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Snowshoeing to Raquette Falls

10
Dec
2019
Author:
Kaet Wild

Back in early spring, my friend and I took our first paddle of the season up the Raquette River to Raquette Falls. We paddled against the current, dodging icebergs bigger than our boat. It was a crazy adventure. 

Along the way, we stopped at a lean-to for lunch and checked our progress. "Josh, there's a hiking trail that runs along the river from where we started all the way to the falls!" I said, pointing at the map. I thought about how cool it would be to someday hike the same path we had just canoed.

Summer came and went. I never made it back to the falls. However, when winter arrived, I was reminded of my desire to return to the falls by foot, and after a small snowstorm left the Adirondacks blanketed with several inches of fresh powder, I set out on snowshoes with my two pups to Raquette Falls.

Preparing for nine miles

Before heading out on the 9-mile snowshoe trip, I packed a bag full of extra layers, snacks (dog snacks too!), water, hot tea, a first aid kit, map, and blanket. I also brought a headlamp and extra batteries because we had a late start and would be hiking out in the dark. The sun was due to set at 4:15 p.m., and we would reach the falls close to that time. (If you started early, you could easily complete this hike in daylight.) Although I wasn't stoked on hiking 4 miles in the dark, I was excited to see the falls glimmering in the evening glow.

We arrived at the trailhead, and I wasn't surprised to be the only car in the lot. The trail is pretty far off the beaten path, located on Coreys Road off of state Route 3 on the way to Tupper Lake. It's the same road you would drive down to get to the Seward Range trailhead. This is a seasonal road as of December 10, so if you're attempting to hike (or ski) this trail after that date, be prepared to add a couple extra miles to your trip. (There is rumor that they will be keeping this road open for the 2019/2020 winter season, but AWD or 4WD vehicles are recommended. The state Department of Environmental Conservation also advises that you keep a shovel in your car in case the plow comes by while you're out adventuring.)

The hike in

Walking in was a breeze. It was a cold day with a high of 20 degrees and lows in the single digits, but while cruising, I was plenty warm. Big, fluffy flakes fell all around us and the low shining sun refracted light off every flake, creating a sparkling snow globe effect. The forest was filled with mostly deciduous trees, a lot of gray birch, some white birch, and a few conifers sprinkled about. The snow clumped atop their branches and glowed a subtle gold. The trail was decently deep, six inches or more in some spots, but breaking trail wasn't slowing me down. My adrenaline was high, fueled by the beauty that surrounded me and the sight of my happy dogs dancing and frolicking.

Lean-to nostalgia

A lean-to appeared after about 3.5 miles and I quickly realized it was the same lean-to that Josh and I had stopped at months earlier to eat lunch and bask in the first warmth of spring. I looked at the river and remembered that day fondly. I love how the Adirondacks have a tendency to bring me full circle. Whether I'm re-hiking a trail, or visiting places from a different route, I'm often reminded of past adventures and growth that has occurred in the time between.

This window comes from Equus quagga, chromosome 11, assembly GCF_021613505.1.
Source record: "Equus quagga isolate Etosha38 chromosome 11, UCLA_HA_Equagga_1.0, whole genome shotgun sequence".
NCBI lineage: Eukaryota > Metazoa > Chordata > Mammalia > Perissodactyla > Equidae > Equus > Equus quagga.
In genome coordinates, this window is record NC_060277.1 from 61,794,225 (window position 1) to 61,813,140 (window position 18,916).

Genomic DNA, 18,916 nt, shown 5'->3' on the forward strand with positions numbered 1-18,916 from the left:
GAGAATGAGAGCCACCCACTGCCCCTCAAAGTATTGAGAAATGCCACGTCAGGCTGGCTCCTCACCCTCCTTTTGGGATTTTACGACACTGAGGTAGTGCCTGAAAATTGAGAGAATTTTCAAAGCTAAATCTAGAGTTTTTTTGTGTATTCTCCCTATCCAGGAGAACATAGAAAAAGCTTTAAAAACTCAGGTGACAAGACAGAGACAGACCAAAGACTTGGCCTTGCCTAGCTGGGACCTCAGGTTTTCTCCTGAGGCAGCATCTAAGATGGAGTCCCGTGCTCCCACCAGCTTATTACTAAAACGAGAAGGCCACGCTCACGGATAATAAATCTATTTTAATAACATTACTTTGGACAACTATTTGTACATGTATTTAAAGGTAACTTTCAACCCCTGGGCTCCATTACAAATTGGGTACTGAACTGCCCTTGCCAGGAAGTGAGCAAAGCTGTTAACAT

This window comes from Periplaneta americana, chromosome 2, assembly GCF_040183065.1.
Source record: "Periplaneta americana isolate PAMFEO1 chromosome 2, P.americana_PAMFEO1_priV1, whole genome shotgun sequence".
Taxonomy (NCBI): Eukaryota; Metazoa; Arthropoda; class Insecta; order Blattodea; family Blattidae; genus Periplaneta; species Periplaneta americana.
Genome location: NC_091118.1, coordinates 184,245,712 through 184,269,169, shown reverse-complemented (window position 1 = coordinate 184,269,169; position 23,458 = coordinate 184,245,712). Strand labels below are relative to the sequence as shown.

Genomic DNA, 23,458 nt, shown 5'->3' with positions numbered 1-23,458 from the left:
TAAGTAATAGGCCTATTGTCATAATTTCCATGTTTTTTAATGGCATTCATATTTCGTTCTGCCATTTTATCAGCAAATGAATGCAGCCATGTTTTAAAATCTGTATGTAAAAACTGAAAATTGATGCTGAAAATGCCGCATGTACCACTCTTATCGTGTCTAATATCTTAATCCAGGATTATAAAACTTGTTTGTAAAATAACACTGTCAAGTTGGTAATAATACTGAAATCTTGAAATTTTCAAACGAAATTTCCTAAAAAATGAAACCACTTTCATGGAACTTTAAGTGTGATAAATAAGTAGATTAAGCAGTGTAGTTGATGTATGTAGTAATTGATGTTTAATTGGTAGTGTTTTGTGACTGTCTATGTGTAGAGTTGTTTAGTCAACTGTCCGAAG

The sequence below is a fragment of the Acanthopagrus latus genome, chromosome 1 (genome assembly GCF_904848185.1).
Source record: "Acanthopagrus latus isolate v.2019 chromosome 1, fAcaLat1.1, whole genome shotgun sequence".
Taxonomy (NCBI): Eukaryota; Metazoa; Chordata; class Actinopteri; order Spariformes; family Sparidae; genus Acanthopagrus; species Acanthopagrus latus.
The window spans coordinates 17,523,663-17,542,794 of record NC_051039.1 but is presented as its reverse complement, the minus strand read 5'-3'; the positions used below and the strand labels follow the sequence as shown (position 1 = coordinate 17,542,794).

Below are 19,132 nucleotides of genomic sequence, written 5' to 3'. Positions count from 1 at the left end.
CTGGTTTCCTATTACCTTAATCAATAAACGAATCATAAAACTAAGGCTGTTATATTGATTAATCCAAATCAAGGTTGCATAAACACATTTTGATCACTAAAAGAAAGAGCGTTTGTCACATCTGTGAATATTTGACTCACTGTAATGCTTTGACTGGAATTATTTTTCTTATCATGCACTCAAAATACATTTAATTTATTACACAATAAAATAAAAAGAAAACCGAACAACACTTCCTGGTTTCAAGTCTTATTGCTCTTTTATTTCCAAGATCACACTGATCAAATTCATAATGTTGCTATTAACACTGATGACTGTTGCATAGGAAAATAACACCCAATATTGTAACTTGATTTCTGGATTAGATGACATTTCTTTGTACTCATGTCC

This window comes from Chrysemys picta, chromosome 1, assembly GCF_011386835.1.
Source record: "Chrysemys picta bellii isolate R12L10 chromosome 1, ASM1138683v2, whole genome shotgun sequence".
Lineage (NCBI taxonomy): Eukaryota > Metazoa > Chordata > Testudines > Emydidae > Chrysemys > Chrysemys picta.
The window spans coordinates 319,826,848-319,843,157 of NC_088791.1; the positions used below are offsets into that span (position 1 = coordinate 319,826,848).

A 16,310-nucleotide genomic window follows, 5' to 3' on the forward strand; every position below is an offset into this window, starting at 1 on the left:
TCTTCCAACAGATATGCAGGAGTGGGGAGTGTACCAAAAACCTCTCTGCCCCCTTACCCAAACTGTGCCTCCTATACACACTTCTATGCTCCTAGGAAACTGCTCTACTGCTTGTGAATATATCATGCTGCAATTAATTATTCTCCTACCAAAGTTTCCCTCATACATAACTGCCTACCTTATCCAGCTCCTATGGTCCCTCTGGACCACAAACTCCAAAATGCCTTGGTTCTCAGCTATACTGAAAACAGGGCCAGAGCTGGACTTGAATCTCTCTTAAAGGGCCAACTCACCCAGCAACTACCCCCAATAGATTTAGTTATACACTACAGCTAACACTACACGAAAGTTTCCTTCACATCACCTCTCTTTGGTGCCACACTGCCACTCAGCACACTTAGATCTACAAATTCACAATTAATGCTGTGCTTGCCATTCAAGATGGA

The sun was getting low and we still had another mile to trek to the falls. We continued on our way. The forest morphed into a coniferous wonderland and an umbrella of dense pine branches diminished the snowpack beneath my feet. Snowshoes became a nuisance over the rocky trail, but I kept them on, unsure if I'd come across a patch of deeper snow (I didn't). When I arrived at the falls, the sun had set, but its light lingered, illuminating the sky with a dense pink haze. The river water rushed within the confines of evergreens on either side, around snowy boulders scattered about its bed, and down past my dogs and I, into a gorge. The warm pink reflection from the sky contrasted with the river's white-capped intensity as if it were about to settle into a deep sleep. I was also ready for a deep sleep.

The hike out was rough. I was tired. My dogs were tired. My calves, shins, and ankles ached. We trudged the long trudge back to the car and every step I wondered if I could keep going. After about two hours, we did finally make it back to my car, which awaited us in a lonely parking lot.

Hiking remotely 

If you're hiking remotely like this, it's a great idea to have a buddy to check in with when you finish. There was no phone service on this trail and the odds of someone hiking that trail the next day or even within the week following could be low. If something did happen and I wasn't able to make it out, a check-in buddy would be able to alert help fairly quickly. Time is crucial, especially in the winter. That being said, I always have a check-in buddy on ANY hike, no matter how remote, who knows what route I took and when I should be back. It's just good practice.

Getting there:

From Tupper Lake, head towards Saranac Lake on Route 3. Continue about 8 miles, then turn right onto Coreys Road. Drive down Coreys Road for about 2 miles. The trailhead for Raquette Falls will be on the right after the single lane bridge.


 

This week in ADK news:

Skating away

Getting in a ski fix

Adventurous eats

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Newcomb family adventure

An artisan family

Saranac Lake by snowshoe

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